Stories

#1
Probably someone who didn’t exactly love chief architect Anca Petrescu whispered to the comrade some sort of critique regarding those façades. We imagine that it wouldn’t have been in the comrade’s knowledge that the House does not have a base, but anyhow, he came to viewing and said: “But this house has no base!” – because the entire ground floor actually worked as a base. He also added something of his own: “A base must be this big…” – and he reached out. Someone immediately handed him a roulette, so he added: “1 meter 30”. After that, we were imagining how lackeys in golden books opened doors saying “1m 30! 1m 30!” – doors kept opening one after another until they reached us, the slaves of the pyramids, and so the direction arrived: the façades will have a 1m 30 base. Because this is how the final order came, as a note from the Household Chancellery of the Party.
(Mihaela Criticos, architect)

#2
There were artists working in modeling, some of them were students. In plasterwork, there were some very good old craftsmen and the young learned from them. With finishing the end product you weren’t required to know much, you didn’t need a lot of practice, because you only repaired a little: you burned the bib or you filled the void. The finishing team was entirely made up of women. The vast majority – 95% of them – had no relation to art and had worked other jobs before, but the salaries were very high and I think that’s what attracted them.
(Loredana Stancu, artist)

#3
The house got out of hand. In the last years, it kept growing like a cake: one more slice kept being added – I remember that we were changing all kinds of things, in obvious disharmony with the initial concept, which was precarious anyway. And it became a kind of a catastrophe. There were years when I said I didn’t want to be part of it anymore. We were called to the site when there were viewings. There were weekly visits of the ruling couple, but there was a period when they would come up to three times a week. However, at least once a week, the comrade officially came and claimed that each project manager was present on the site. At that time I had grown a beard and made a deal with the secret police not to appear on the site.
(Adrian Grosu, architect)

#4
Working with mock-ups was Anca Petrescu’s favorite. I think this is how she won the contest, by presenting a very detailed model: a real toy that probably delighted the beneficiary, as opposed to an ordinary project that would have told him nothing. I saw that 3 x 3 m layout, with removable roof and façades. When you lifted the roof you could see the rooms’ interiors, with carpets cut from the Cisnădie factory catalog. Everything looked really genuine. The layout also presented various highly meticulous decorations of expanded foam – door frames with pediments, with balls in the 3 tips of the sham pediment. Of course, in this way she caught the client’s eye. The initial team was also specialized in mock-ups, it was a much more clear way of working for the beneficiary and perhaps for this project’s leaders, too.
(Mihaela Criticos, architect)

#5
We earned very good money. At that time, workers in big factories did not get more than 2000-2500 lei. This is why many craftsmen were attracted to this site. In that period you could be detached: units of craftsmen from many counties were brought here this way.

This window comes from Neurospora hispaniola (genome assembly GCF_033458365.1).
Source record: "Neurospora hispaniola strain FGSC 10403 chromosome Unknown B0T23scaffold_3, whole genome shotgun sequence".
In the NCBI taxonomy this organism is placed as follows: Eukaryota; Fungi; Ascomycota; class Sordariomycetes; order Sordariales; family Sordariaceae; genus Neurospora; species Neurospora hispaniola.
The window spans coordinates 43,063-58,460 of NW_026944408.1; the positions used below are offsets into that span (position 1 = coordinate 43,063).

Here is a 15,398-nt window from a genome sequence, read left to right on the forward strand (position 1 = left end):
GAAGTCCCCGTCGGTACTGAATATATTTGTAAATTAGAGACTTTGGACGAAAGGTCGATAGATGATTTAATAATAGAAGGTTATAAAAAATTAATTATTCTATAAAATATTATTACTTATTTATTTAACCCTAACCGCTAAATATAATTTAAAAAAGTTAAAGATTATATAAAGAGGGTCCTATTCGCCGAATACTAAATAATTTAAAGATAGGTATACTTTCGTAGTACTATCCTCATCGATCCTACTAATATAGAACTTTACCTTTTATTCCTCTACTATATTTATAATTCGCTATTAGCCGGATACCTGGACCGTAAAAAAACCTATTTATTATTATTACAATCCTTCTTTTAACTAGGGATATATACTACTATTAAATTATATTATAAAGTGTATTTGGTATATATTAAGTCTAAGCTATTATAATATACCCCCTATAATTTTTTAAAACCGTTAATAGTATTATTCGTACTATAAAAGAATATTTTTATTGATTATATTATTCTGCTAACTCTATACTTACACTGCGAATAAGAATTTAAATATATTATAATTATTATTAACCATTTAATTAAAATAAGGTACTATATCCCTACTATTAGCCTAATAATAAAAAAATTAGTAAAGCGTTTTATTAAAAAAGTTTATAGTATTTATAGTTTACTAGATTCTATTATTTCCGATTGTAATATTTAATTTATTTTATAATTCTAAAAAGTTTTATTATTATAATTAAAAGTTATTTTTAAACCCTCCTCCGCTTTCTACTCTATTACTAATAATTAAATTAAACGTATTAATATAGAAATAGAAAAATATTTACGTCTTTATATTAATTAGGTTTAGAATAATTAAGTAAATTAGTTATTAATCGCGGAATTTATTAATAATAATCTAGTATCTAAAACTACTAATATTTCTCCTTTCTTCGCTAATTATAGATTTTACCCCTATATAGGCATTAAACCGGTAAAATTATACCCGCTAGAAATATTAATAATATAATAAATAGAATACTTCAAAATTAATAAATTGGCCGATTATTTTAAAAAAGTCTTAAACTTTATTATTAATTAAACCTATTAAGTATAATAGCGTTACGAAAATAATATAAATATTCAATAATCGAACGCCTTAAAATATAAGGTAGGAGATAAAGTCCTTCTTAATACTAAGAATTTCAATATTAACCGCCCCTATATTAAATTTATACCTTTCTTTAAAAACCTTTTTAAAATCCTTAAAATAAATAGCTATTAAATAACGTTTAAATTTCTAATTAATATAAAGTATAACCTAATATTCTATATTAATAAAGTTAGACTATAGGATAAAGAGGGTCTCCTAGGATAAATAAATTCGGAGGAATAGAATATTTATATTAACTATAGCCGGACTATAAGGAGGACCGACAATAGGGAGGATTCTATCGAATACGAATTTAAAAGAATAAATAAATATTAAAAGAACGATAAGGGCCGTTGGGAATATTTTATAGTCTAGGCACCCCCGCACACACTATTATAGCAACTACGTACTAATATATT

(Ștefan Eftimiu, mason)

I made 3800 lei, but I don’t know if you could grow by much in the plastering group. There were some women of about 40 who were working for about 5 years and I don’t know if they were earning more than me. I was not so interested in the salary as I was interested in having a job, so I didn’t exchange salary secrets.
(Loredana Stancu, artist)

Until we came they were paying very well, but in my time I didn’t see that. I heard that there were wages of up to 20000 lei per month.
At my level, the salary was 3500 lei. But I wasn’t really interested in the financial aspect then. I had enough money to raise my child and pay the bills. I didn’t want a car. If I wanted a car, the money probably wouldn’t have been enough, but I didn’t want one. Then, of course, the pay can be expressed subjectively: how much do you need? If it lasts, then you’re well paid.
(Adrian Grosu, architect)

#6
You were given the impression that you belonged to a very restrained group, those who were on the inside perceived this as a kind of privilege. It was hard work: sometimes you had to sneak in at home at 10pm, to go unnoticed. It’s the same mentality as that in corporations today.
(Marius Marcu-Lapadat, architect)

In the beginning… I made a general mock-up of the entire ensemble. I remember that I worked for two weeks at it and used to sleep there.
(Adrian Grosu, architect)

There was night work – that was a requirement; even with hiring, when I was hired as an intern, the only question Anca Petrescu asked in the interview was “Can you work at night?” Yes. And that’s what I was doing, staying the nights and working on various façades, on decorations that were required.
(Mihaela Criticos, architect)

My schedule was from 7 to 4. I would be late often and my boss would tell me: “I will cut your salary”.
(Loredana Stancu, artist)


We would like to thank all those who answered to our challenge: Mihai Asavei, Valentin Bărgăoan, Alexandru Botea, Liuța Botea, Ovidiu Charena, Mihaela Criticos, Ștefan Eftimiu, George Georgescu, Adrian Grosu, Petru-Alexandru Galai, Marius Marcu-Lapadat, Anca Marinescu, Alexandru Popa, Loredana Stancu, George Tănase, Petre Vasiliev.